MMWEC’s commitment to renewable energy includes the financing and development of numerous wind and solar resources in conjunction with its member utilities. Such resources include the 15 MW Berkshire Wind Power Project in western Massachusetts and several smaller municipal wind and solar projects. When built, the Hancock Wind project will feature 17 turbines with a capacity of 3 MW each and be situated near the operating 34 MW Bull Hill Wind project in Hancock County, ME, which began operations in November 2012.
The energy from the Hancock Wind project is being sold to MMWEC at a cost-competitive price that will help to stabilize the utilities’ rates over the 25 years of the contract. First Wind currently operates five wind projects in Maine and one in Sheffield, VT. Combined, the six projects generate enough electricity to power about 100,000 homes. In addition, First Wind is currently building four solar projects in Massachusetts, which will be in operation in 2014.
WEST BOYLSTON (May 29, 2013)— The Boylston and West Boylston Light Departments are replacing its jointly owned 38 year old transmission substation equipment located on Temple Street, West Boylston MA. The site is presently under construction and may make for a good story. The new electrical substation provides both Town’s, redundant equipment, for highly reliable electric service to our customers. This critical substation provides our point of connection to the regional electric transmission system managed by ISO-NE.
The project to enlarge and replace the substation is approximately $4.5M. The entire substation is designed to handle the electric load of both Town’s. This design feature allows each Light Department to provide 100% redundant backup to the other, in the event of equipment failure or transmission connection failure. Without this design and the sharing of joint substation equipment and the connection to the New England electrical transmission system, Boylston and West Boylston would have to pay for the entire substation on its own. BMLD and WBMLP expect to complete the project by the end of October 2013.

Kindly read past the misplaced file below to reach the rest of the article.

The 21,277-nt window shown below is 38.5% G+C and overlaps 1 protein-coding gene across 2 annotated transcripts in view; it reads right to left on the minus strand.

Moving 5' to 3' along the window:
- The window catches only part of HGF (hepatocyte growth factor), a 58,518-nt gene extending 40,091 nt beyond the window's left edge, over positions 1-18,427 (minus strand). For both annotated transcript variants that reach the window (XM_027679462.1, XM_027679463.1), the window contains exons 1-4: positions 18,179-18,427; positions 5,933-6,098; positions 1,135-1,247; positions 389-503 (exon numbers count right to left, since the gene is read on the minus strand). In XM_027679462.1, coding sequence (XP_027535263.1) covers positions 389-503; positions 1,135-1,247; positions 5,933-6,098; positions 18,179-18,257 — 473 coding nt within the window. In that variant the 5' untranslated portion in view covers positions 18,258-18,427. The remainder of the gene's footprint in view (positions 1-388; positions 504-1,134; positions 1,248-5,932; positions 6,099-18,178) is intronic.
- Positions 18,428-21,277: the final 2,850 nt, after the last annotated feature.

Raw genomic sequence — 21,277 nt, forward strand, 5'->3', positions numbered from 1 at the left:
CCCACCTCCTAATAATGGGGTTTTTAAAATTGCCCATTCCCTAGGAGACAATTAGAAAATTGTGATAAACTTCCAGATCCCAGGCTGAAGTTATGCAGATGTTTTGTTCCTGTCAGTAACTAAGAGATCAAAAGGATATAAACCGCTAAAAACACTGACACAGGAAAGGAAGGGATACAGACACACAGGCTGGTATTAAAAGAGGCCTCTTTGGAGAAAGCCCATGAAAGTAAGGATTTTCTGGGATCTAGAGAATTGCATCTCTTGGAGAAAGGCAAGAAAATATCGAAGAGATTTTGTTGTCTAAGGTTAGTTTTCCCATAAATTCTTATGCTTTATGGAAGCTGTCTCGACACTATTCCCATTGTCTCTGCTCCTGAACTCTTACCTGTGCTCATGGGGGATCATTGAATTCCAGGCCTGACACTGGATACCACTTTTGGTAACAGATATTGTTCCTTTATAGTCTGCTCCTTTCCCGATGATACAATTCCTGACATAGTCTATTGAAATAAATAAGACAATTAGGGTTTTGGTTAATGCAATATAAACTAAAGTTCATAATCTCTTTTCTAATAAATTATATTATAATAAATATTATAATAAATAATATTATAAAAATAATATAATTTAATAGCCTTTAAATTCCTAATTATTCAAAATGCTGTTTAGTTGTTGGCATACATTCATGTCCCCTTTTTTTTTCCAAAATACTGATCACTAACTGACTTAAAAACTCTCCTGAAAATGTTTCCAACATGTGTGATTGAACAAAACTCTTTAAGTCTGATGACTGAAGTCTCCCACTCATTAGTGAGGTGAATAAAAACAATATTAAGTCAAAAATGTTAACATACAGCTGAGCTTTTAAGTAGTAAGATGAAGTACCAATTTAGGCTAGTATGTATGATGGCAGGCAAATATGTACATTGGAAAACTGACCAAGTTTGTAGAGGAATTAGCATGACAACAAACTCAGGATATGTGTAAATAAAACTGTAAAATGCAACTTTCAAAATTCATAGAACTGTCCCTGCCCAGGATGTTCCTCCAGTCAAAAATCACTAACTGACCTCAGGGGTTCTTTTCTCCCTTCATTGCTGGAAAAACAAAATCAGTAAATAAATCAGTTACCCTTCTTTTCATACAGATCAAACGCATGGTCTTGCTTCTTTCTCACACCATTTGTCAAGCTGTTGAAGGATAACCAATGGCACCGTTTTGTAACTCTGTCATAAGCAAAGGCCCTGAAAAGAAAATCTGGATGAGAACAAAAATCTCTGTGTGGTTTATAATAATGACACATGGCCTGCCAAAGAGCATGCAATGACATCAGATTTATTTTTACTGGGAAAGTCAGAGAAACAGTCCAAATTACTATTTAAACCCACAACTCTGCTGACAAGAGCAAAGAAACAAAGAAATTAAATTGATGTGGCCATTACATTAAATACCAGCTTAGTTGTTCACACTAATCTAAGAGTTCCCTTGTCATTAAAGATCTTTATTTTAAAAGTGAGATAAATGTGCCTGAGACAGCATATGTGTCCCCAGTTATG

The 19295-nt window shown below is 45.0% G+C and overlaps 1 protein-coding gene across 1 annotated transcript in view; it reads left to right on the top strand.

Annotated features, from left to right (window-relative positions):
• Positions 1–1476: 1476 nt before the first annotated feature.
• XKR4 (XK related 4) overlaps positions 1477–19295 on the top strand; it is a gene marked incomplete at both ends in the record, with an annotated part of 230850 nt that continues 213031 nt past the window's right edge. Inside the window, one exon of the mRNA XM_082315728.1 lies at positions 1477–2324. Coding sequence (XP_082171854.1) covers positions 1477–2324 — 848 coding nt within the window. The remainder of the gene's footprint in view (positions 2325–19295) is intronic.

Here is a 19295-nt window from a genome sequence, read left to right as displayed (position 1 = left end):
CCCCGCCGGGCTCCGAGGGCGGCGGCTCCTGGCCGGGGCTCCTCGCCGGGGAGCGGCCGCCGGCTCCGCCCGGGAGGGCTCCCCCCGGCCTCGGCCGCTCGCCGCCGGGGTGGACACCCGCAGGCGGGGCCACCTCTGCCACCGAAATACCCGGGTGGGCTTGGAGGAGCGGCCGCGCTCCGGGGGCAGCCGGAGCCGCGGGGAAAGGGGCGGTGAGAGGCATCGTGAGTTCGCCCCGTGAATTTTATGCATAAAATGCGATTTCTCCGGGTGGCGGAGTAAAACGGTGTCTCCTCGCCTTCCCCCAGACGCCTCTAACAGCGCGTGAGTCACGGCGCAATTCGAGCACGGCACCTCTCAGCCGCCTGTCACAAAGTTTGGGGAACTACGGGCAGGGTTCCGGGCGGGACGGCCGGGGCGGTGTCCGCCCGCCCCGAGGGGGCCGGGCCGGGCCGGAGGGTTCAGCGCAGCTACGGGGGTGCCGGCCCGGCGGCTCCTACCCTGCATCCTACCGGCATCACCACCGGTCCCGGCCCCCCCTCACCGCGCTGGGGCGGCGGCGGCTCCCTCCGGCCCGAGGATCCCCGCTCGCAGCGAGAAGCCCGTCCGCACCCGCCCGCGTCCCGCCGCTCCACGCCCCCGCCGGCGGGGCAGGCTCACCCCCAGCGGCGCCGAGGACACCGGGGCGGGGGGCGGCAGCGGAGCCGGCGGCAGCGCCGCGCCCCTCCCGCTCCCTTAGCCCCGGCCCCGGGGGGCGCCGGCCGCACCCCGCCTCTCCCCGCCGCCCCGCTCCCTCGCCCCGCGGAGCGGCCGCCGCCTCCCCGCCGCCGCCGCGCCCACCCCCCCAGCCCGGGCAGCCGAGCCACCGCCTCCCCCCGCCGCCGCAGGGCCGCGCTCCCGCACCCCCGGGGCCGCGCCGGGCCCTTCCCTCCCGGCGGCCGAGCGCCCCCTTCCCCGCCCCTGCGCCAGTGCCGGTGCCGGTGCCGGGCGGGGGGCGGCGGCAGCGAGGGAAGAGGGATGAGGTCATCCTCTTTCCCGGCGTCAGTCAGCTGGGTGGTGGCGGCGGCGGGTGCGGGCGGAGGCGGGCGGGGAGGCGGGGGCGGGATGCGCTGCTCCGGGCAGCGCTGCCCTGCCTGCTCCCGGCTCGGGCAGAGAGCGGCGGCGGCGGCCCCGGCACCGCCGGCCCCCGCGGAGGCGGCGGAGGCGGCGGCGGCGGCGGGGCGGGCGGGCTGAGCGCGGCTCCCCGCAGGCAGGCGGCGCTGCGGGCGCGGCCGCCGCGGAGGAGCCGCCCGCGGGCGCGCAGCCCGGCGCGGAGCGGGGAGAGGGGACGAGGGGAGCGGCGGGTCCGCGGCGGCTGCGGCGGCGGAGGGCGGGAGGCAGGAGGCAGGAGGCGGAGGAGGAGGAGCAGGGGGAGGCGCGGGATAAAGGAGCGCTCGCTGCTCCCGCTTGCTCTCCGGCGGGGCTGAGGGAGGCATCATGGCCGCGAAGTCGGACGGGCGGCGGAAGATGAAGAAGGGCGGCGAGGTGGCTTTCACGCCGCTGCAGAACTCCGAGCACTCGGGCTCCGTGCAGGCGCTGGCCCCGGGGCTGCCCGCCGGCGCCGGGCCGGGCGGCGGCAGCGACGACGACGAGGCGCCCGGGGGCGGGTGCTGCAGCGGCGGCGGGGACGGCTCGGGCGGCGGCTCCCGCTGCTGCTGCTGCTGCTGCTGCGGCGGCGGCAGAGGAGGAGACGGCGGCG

WEST BOYLSTON (July 19, 2012)— Solar energy production could be the future for the town-owned land on Paul X. Tivnan Drive. Selectmen last week heard presentations from two companies seeking to put a solar farm on the land. With several financial questions still unanswered, however, further discussion was put off until August.
Borrego Solar joined SPG Solar, a company that had already held informal talks with department heads through a “Project Roundtable” meeting in March, in presenting plans for a roughly 4 megawatt producing facility.
Both presented plans that did differ somewhat. But, neither presentation had been made to the Board of Light Commissioners, which still has to enter its own agreement to buy energy at the rates proposed to selectmen. more...
WEST BOYLSTON (Nov. 9, 2012)
To the editor: We wish to express our gratitude to the staff of the West Boylston Municipal Light Plant, who spent Hurricane Sandy away from their homes, manning the phones and responding to incidents in town.
When a large tree branch fell and disrupted our power during the storm, the employees of the Light Plant were on the scene and quickly put things to right. And while we are especially grateful for their emergency response, we are also aware of the excellent electrical service we receive throughout the year. West Boylston is fortunate to enjoy an exemplary municipal utility. more...
WEST BOYLSTON (Sept. 23, 2010) — Though 100 years old this year, the West Boylston Municipal Light Plant is touting a youthful look for its age, according to
recent promotional materials. And, when the sun’s rays settle over West Boylston this winter, the town’s carbon footprint will begin to shrink.
The Light Plant General Manager expects the Light Plant’s newest green energy project, a 1,760 panel photovoltaic solar project at the base of Paul X. Tivnan Drive, to begin operating in November.
Built over eight rows, each 242 feet long, project designers were careful to take into account the topography, White said. Rather than level the field, the support poles were cut to match the ground. “We didn’t want to disturb the topography of the lot,” White said. “We kept the groundwork to a minimum.”
Once operating, the panels will generate more than 450,000 kilowatt hours of pollution-free. more...